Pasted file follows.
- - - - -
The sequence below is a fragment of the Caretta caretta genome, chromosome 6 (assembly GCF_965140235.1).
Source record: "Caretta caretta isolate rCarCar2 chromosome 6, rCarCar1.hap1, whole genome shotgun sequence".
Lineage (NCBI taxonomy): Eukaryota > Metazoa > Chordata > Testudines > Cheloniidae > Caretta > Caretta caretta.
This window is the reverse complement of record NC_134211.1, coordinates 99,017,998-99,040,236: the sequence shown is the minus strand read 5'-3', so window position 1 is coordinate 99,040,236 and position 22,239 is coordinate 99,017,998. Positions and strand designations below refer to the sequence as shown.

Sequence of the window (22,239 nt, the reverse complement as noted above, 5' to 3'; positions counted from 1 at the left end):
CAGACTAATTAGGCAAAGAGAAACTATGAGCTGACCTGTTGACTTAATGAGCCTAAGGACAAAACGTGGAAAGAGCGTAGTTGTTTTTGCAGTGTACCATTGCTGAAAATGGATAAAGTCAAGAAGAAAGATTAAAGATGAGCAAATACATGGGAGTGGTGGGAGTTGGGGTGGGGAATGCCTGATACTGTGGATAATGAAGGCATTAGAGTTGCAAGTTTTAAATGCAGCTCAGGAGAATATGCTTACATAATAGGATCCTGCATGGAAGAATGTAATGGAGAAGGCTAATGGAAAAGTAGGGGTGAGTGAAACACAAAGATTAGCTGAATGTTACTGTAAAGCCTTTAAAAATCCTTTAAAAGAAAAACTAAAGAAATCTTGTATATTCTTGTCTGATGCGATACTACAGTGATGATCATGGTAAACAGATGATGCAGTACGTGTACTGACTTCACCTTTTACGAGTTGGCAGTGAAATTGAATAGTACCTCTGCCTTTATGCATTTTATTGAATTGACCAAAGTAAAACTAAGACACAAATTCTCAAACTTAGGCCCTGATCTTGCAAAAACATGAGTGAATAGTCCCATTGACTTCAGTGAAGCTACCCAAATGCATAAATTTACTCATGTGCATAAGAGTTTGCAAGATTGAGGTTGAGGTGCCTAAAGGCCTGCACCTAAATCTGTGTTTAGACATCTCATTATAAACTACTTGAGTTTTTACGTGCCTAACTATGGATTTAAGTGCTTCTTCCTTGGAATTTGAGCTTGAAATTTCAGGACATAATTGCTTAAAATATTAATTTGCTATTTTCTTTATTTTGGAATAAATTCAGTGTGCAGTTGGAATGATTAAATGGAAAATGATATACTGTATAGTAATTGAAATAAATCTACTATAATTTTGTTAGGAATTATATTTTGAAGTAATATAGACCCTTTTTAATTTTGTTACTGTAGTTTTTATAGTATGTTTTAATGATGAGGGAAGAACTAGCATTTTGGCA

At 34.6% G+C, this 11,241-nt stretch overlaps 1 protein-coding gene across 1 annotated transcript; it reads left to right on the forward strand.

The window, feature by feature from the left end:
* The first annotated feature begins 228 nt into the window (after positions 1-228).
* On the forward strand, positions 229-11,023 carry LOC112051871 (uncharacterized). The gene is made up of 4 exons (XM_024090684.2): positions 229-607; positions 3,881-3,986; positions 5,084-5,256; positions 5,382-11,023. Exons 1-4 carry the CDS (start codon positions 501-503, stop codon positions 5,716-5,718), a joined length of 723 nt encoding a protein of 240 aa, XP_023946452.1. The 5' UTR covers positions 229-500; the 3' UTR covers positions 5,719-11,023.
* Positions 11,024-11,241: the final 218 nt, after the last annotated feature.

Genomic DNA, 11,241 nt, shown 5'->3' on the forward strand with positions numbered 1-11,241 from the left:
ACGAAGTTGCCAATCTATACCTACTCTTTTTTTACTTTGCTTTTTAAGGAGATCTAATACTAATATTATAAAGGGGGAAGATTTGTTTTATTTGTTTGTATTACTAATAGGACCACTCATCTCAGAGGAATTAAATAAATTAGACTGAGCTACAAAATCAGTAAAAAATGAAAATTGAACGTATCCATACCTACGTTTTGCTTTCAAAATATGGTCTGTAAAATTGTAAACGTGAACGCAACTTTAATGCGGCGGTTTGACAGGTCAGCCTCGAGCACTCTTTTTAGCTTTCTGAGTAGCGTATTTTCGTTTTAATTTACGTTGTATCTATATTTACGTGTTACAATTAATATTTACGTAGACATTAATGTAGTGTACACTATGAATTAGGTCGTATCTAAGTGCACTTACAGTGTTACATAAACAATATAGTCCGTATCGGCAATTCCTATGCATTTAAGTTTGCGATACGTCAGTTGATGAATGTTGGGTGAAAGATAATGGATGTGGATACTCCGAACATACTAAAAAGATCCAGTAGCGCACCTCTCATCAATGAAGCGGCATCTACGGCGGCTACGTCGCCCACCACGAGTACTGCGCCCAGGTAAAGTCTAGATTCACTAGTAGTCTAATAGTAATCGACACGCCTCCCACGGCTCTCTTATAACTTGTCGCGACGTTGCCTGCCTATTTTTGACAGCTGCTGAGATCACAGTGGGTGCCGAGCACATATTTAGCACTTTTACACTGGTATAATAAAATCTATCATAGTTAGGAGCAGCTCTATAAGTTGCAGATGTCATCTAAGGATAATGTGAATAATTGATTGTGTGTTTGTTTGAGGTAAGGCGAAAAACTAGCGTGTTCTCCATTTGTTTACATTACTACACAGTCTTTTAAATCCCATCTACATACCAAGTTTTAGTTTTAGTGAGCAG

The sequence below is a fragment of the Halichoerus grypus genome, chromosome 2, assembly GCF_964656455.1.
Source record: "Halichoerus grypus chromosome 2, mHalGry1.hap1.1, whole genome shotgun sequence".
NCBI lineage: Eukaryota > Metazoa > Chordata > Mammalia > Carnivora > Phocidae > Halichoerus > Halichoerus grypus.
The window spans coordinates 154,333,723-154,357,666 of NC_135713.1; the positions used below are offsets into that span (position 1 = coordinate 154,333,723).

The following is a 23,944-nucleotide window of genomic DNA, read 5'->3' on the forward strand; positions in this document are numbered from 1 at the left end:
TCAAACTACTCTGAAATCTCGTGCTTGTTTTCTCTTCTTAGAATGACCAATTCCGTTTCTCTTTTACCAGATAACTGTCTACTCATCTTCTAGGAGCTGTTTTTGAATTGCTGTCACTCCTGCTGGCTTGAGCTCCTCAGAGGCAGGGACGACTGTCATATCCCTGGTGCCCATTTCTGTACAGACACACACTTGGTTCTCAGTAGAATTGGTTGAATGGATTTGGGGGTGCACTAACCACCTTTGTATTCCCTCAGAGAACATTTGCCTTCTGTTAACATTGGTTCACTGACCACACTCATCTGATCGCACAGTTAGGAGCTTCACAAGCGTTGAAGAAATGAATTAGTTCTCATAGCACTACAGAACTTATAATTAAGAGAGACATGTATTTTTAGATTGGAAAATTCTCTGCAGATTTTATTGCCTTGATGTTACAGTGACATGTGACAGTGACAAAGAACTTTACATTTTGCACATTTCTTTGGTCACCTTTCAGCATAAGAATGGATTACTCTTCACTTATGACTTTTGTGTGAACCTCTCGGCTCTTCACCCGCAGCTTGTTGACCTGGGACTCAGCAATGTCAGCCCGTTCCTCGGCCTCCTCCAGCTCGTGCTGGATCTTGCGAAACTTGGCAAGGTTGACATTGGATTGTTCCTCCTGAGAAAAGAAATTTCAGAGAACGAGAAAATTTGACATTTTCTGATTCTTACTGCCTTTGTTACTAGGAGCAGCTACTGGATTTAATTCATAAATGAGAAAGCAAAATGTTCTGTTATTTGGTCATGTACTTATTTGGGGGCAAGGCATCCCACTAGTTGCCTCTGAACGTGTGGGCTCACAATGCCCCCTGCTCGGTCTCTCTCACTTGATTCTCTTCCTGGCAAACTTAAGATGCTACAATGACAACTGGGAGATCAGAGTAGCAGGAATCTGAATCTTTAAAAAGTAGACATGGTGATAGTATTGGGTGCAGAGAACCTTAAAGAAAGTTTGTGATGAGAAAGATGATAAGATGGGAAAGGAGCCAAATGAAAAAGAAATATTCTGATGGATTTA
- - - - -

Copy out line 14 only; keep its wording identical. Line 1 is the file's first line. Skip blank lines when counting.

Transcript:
The sequence below is a fragment of the Halichoerus grypus genome, chromosome 2, assembly GCF_964656455.1.